Student or Learner
I have a question about this:
"Despite the Greek government's assertion that a no vote will not lead to a euro exit, most people agree it would open up more uncertain outcomes, especially if the ECB halts its life-support measures to Greece's banks. "
Dictionaries suggest that only "open up opportunities/possibilities" is correct, and "open up outcomes" might be nonstandard. So, is the example poorly written?
"open up opportunities/possibilities" is not quite the same as "open up outcomes".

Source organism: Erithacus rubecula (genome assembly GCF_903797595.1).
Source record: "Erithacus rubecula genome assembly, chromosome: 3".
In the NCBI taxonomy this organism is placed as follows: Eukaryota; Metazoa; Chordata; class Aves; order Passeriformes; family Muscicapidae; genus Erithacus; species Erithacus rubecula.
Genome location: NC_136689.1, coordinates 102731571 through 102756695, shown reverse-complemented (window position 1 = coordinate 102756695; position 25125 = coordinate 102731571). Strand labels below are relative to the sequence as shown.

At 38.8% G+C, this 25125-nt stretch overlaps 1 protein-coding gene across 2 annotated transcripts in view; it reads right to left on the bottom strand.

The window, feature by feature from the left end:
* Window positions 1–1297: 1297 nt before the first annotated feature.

No, it isn't.
So, "open up outcomes" is not standard English?
I think the following definition is worth your reference, but I am not a teacher.
'open something↔up | open up
to become or make something possible'── quoted from http://www.oxfordlearnersdictionarie...n-up?q=open+up
If there are several possible outcomes, but only one can prevail, then in one sense the other outcomes are not opened up. You could regard this as an imprecise phrase; others would see it as a reasonable, readily-understood ellipsis.
(Not a Teacher. BrE first language speaker)
Raymott's explanation works for me.
I think perhaps the point is that the three words, "possibilities", "opportunities" and "outcomes" all have different meanings. In each case you need to take the meaning of the particular word used to modify how the sentence should be interpreted.
(BrE first language speaker.)